Search & Rescue

Search and rescue is another application where military robots can play a crucial role in saving lives. Majority of casualties happen due to the delay in providing necessary aid to victims. Many countries are investing heavily in minimizing the response time to save the maximum number of lives.

Search and rescue robots are highly advantageous in war. They can search, track, and rescue even in nuclear, biological, radiological, and chemical environments. They can be operated remotely by soldiers from a command center. In some cases, they can even work autonomously. Vecna Technologies is developing Battlefield Extraction-assist Robot (BEAR), which can rescue soldiers from the battlefield with no risk to human life.

Combat Support

Military robots are deployed in combat support application for anti-submarine operations, laying mines, fire support, electronic warfare, battle damage management, strike missions, aerial refueling, etc. They also play a vital role in critical missions due to their enhanced capabilities and a certain degree of autonomy. The ability to achieve information superiority, minimize collateral damage, and fight effectively in urban areas against widely dispersed forces are the advantages offered by robots. Technological developments in military robots have led to equipping them with weapons to offer lethal capabilities in combat missions, along with the ability to take decisions without human intervention.

Via Wikimedia Commons.

Mine Clearance

Mine clearance is another application where military robots can be deployed for mine reconnaissance and area clearance operations to detect and remove landmines and sea mines. A robot minimizes the risk of unexploded ordnance and other dangerous objects. Land robots and ROVs are used for mine clearance operations. For instance, in 2016, Russian military used a hi-tech ‘robot solider’ known as Uran-6 robots to clear the historic World Heritage site of Palmyra of explosives after the area was liberated from Islamic State rule. Uran-6 robots defused almost 3,000 explosive devices including mines.

Explosive Ordnance Disposal (EOD)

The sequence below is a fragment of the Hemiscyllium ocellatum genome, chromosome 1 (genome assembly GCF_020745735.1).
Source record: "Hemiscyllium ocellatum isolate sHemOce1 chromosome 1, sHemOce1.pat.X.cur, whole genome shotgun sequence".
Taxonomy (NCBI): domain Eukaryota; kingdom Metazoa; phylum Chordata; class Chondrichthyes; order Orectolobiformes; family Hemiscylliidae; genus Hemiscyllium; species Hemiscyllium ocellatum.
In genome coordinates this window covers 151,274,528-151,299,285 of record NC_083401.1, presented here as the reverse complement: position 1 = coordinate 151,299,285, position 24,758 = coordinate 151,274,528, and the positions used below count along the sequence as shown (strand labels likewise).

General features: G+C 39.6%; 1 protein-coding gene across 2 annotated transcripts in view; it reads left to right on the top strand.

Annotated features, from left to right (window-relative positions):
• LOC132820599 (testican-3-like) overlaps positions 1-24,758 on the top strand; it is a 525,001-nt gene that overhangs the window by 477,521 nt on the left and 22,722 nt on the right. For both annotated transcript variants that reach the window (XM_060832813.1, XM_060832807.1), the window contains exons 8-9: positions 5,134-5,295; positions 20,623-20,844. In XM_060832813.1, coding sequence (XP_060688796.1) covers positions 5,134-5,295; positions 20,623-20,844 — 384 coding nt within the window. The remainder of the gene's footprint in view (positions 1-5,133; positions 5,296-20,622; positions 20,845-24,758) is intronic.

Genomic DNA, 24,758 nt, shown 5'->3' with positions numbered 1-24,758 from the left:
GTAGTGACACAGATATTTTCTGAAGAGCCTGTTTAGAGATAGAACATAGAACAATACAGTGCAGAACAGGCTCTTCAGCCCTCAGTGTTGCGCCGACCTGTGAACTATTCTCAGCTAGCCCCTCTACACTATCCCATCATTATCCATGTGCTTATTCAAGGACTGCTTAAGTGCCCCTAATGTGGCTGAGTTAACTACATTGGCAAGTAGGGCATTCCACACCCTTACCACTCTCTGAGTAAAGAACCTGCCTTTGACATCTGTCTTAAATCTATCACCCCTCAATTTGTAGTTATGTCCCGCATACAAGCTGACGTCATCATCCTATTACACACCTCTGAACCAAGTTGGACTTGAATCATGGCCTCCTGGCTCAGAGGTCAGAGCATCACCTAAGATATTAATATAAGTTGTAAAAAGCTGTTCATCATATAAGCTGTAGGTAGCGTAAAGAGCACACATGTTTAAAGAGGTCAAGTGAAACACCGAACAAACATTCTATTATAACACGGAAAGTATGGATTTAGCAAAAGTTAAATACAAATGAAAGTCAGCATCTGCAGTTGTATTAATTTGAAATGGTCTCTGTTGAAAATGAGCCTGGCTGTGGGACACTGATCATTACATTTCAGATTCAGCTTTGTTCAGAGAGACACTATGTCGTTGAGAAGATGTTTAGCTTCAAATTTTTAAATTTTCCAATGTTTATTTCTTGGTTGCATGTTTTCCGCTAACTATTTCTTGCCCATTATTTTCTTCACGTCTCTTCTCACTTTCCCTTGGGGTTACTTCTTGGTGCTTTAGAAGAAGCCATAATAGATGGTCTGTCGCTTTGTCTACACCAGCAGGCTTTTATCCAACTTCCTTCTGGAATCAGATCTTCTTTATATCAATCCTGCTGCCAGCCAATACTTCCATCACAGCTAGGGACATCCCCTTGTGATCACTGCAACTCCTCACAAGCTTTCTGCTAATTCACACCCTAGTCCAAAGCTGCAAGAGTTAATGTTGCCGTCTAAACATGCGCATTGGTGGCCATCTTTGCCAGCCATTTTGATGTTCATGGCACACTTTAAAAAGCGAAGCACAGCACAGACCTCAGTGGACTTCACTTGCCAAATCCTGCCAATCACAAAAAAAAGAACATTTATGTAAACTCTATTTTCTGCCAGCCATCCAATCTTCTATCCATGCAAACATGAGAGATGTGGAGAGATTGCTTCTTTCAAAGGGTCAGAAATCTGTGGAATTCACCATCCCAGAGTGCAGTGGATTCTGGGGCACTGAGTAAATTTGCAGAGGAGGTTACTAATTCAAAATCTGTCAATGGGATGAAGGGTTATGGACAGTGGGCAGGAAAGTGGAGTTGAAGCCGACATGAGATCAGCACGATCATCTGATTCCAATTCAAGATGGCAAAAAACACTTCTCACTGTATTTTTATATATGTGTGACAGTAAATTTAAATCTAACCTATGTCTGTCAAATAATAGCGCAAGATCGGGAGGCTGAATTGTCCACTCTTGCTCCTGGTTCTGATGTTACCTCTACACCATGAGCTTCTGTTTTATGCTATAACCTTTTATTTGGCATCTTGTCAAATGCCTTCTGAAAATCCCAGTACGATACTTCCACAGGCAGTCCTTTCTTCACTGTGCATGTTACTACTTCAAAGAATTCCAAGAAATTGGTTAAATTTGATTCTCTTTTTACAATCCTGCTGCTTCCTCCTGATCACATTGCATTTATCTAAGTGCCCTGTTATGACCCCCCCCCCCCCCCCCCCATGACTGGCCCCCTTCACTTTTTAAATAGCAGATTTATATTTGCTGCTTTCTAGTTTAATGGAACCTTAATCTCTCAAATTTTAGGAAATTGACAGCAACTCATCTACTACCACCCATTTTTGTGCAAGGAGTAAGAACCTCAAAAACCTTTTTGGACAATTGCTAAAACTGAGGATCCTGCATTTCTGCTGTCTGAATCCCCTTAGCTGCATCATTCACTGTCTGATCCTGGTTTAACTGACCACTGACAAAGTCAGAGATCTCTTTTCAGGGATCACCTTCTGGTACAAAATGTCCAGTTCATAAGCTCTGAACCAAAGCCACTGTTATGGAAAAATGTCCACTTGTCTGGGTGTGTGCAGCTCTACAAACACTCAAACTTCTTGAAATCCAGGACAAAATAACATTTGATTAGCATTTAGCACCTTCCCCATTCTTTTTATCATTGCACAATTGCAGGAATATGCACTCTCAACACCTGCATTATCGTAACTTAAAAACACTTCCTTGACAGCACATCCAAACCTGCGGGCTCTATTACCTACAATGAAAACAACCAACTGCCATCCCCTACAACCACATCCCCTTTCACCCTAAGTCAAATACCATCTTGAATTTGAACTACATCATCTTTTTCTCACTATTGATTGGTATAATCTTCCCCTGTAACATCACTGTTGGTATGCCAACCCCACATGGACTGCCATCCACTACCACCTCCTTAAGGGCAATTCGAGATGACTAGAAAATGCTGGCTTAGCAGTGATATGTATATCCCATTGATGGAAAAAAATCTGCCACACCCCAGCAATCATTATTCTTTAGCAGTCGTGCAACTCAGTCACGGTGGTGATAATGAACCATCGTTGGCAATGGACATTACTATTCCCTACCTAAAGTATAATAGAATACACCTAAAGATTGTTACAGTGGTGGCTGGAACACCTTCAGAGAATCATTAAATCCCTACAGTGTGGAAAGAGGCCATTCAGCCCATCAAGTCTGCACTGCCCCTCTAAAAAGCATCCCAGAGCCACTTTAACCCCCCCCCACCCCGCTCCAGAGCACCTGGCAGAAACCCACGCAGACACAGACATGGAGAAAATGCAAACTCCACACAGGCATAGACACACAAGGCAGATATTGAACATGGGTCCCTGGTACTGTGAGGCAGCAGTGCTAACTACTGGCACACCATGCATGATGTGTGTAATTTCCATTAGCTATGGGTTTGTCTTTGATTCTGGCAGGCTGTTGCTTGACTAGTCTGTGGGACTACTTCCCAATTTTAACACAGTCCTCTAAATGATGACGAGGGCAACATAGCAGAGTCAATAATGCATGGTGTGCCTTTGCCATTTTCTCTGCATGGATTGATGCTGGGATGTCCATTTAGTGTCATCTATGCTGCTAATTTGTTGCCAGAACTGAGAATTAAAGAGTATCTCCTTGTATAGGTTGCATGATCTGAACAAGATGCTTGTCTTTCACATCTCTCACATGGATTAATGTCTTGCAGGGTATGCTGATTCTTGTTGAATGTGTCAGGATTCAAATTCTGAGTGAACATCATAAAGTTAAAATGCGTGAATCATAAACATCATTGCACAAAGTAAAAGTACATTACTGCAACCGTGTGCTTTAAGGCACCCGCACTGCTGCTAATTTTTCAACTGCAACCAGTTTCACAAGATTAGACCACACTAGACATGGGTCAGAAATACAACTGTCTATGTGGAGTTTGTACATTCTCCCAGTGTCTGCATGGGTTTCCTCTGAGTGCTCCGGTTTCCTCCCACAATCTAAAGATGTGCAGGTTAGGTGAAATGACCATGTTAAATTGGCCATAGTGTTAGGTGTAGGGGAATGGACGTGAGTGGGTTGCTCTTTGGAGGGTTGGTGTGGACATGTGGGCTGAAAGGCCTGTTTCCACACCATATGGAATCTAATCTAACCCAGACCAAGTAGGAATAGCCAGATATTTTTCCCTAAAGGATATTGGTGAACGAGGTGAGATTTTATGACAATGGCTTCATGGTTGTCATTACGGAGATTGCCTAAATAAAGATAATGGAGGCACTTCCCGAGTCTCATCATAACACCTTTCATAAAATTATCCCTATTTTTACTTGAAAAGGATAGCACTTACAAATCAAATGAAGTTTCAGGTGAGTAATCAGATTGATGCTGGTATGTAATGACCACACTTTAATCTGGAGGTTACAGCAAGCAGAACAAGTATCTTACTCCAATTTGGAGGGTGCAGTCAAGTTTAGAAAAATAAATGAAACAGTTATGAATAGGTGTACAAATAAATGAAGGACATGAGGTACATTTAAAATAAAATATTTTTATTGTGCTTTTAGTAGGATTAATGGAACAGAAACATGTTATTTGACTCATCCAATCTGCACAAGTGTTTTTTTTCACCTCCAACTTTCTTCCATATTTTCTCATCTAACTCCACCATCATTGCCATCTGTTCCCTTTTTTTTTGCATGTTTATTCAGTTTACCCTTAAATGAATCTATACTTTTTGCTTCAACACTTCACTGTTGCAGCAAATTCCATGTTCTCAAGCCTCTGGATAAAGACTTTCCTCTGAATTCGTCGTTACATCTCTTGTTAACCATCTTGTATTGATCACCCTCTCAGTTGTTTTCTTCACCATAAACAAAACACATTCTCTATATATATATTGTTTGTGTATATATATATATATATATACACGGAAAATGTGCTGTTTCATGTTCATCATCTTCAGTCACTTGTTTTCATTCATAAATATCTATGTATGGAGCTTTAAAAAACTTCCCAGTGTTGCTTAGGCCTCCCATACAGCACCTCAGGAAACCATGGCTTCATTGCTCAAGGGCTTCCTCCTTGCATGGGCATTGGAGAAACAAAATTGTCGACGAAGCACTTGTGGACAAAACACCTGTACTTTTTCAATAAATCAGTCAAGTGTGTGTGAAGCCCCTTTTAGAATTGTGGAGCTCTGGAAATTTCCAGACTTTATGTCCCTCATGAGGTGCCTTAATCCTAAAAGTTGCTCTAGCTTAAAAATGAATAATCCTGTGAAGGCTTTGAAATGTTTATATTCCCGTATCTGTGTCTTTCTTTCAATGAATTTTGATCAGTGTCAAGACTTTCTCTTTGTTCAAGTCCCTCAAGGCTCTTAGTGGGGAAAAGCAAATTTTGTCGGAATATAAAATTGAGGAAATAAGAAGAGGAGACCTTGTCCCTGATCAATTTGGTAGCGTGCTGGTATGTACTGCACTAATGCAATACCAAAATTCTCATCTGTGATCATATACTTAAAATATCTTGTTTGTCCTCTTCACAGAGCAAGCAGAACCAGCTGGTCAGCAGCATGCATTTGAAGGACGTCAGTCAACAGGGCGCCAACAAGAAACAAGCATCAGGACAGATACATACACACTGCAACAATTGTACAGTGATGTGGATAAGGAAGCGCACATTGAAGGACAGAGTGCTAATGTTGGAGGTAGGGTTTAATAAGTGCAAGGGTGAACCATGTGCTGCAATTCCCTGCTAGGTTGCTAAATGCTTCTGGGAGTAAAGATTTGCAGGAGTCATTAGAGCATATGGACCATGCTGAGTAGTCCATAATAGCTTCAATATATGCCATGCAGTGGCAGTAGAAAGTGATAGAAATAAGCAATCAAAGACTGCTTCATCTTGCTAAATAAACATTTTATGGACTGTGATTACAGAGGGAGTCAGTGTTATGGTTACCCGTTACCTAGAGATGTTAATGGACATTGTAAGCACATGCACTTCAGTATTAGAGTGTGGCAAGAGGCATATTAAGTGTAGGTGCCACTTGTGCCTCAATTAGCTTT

Explosive Ordnance Disposal (EOD) robots are used to identify and disarm traps, fireworks, improvised explosive devices, and other dangerous objects in closed areas, buildings, and vehicles. They are integrated into bomb detection systems. They can carry a variety of payloads depending on the EOD mission. Some examples of EOD robots are iRobot 510 PackBo, TALON, Remotec Andros, tEODor, and Dragon Runner which have tremendous potential in the future.


Firefighting robots are increasingly being used to address emergency situations. These robots were first employed by the US Navy and named the Shipboard Autonomous Firefighting Robot (SAFFiR). Firefighting robots can detect fire, implement a broad range of fire suppressing techniques, withstand high temperatures for longer periods, and respond to different types of movements. These robots can detect any heat source, as they are equipped with a suite of cameras, a gas sensor, and a stereo infrared camera, which help them find their way through smoke and bring the blaze under control.

This article was authored by Anuj Mishra and Simpy Kumari. Their work is the latest entry for the ongoing knowledge partnership between Markets and Markets (MnM) and 21st Century Asian Arms Race. MnM is a world leader in high growth B2B research and maintains offices in India and the US. MnM’s flagship competitive intelligence and research platform RT connects over 200,000 markets and entire value chains to forecast and understand revenue opportunities in niche sectors.